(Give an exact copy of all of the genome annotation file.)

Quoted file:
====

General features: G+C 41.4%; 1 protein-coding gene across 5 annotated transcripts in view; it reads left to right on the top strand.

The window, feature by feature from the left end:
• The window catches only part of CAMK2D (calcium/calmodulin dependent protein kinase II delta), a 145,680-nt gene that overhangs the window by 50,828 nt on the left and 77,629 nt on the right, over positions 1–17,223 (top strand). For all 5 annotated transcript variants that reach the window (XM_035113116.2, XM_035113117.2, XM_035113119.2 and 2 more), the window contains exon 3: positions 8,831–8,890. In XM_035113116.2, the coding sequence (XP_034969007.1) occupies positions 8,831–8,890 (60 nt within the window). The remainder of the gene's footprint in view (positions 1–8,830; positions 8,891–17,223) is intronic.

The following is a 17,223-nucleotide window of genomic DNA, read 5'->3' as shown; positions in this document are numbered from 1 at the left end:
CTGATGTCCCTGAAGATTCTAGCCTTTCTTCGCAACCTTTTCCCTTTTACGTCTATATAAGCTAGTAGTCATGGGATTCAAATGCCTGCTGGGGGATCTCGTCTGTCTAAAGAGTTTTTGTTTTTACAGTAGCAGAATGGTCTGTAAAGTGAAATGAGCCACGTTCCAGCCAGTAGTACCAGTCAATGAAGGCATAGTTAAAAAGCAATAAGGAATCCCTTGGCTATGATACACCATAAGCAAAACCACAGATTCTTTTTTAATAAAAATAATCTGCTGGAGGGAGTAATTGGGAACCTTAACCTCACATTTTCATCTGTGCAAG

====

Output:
General features: G+C 41.4%; 1 protein-coding gene across 5 annotated transcripts in view; it reads left to right on the top strand.

The window, feature by feature from the left end:
• The window catches only part of CAMK2D (calcium/calmodulin dependent protein kinase II delta), a 145,680-nt gene that overhangs the window by 50,828 nt on the left and 77,629 nt on the right, over positions 1–17,223 (top strand). For all 5 annotated transcript variants that reach the window (XM_035113116.2, XM_035113117.2, XM_035113119.2 and 2 more), the window contains exon 3: positions 8,831–8,890. In XM_035113116.2, the coding sequence (XP_034969007.1) occupies positions 8,831–8,890 (60 nt within the window). The remainder of the gene's footprint in view (positions 1–8,830; positions 8,891–17,223) is intronic.

The following is a 17,223-nucleotide window of genomic DNA, read 5'->3' as shown; positions in this document are numbered from 1 at the left end:
CTGATGTCCCTGAAGATTCTAGCCTTTCTTCGCAACCTTTTCCCTTTTACGTCTATATAAGCTAGTAGTCATGGGATTCAAATGCCTGCTGGGGGATCTCGTCTGTCTAAAGAGTTTTTGTTTTTACAGTAGCAGAATGGTCTGTAAAGTGAAATGAGCCACGTTCCAGCCAGTAGTACCAGTCAATGAAGGCATAGTTAAAAAGCAATAAGGAATCCCTTGGCTATGATACACCATAAGCAAAACCACAGATTCTTTTTTAATAAAAATAATCTGCTGGAGGGAGTAATTGGGAACCTTAACCTCACATTTTCATCTGTGCAAG